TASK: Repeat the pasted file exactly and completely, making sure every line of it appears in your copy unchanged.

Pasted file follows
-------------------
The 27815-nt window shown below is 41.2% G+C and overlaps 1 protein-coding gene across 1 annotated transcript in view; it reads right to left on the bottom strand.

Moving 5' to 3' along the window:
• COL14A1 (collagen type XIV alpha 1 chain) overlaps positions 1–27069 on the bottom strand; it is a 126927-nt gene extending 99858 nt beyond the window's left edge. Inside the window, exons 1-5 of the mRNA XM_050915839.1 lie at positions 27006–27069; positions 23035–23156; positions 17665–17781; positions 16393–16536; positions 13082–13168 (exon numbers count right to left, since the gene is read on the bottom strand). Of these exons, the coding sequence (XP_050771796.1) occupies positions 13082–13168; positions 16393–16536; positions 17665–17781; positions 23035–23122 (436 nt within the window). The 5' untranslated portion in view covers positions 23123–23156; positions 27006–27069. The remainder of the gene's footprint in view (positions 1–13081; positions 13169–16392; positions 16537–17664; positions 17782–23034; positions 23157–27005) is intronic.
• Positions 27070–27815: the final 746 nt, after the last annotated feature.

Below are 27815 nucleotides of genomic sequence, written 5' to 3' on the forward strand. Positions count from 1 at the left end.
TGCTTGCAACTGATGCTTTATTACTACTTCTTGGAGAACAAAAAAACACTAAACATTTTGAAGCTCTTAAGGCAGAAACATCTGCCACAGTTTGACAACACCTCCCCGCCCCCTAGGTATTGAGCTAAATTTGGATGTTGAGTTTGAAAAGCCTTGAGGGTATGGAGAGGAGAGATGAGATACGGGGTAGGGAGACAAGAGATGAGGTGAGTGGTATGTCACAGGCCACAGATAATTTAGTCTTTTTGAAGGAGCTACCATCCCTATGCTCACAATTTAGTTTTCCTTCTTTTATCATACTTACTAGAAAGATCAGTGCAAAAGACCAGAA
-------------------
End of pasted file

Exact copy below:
The 27815-nt window shown below is 41.2% G+C and overlaps 1 protein-coding gene across 1 annotated transcript in view; it reads right to left on the bottom strand.

Moving 5' to 3' along the window:
• COL14A1 (collagen type XIV alpha 1 chain) overlaps positions 1–27069 on the bottom strand; it is a 126927-nt gene extending 99858 nt beyond the window's left edge. Inside the window, exons 1-5 of the mRNA XM_050915839.1 lie at positions 27006–27069; positions 23035–23156; positions 17665–17781; positions 16393–16536; positions 13082–13168 (exon numbers count right to left, since the gene is read on the bottom strand). Of these exons, the coding sequence (XP_050771796.1) occupies positions 13082–13168; positions 16393–16536; positions 17665–17781; positions 23035–23122 (436 nt within the window). The 5' untranslated portion in view covers positions 23123–23156; positions 27006–27069. The remainder of the gene's footprint in view (positions 1–13081; positions 13169–16392; positions 16537–17664; positions 17782–23034; positions 23157–27005) is intronic.
• Positions 27070–27815: the final 746 nt, after the last annotated feature.

Below are 27815 nucleotides of genomic sequence, written 5' to 3' on the forward strand. Positions count from 1 at the left end.
TGCTTGCAACTGATGCTTTATTACTACTTCTTGGAGAACAAAAAAACACTAAACATTTTGAAGCTCTTAAGGCAGAAACATCTGCCACAGTTTGACAACACCTCCCCGCCCCCTAGGTATTGAGCTAAATTTGGATGTTGAGTTTGAAAAGCCTTGAGGGTATGGAGAGGAGAGATGAGATACGGGGTAGGGAGACAAGAGATGAGGTGAGTGGTATGTCACAGGCCACAGATAATTTAGTCTTTTTGAAGGAGCTACCATCCCTATGCTCACAATTTAGTTTTCCTTCTTTTATCATACTTACTAGAAAGATCAGTGCAAAAGACCAGAA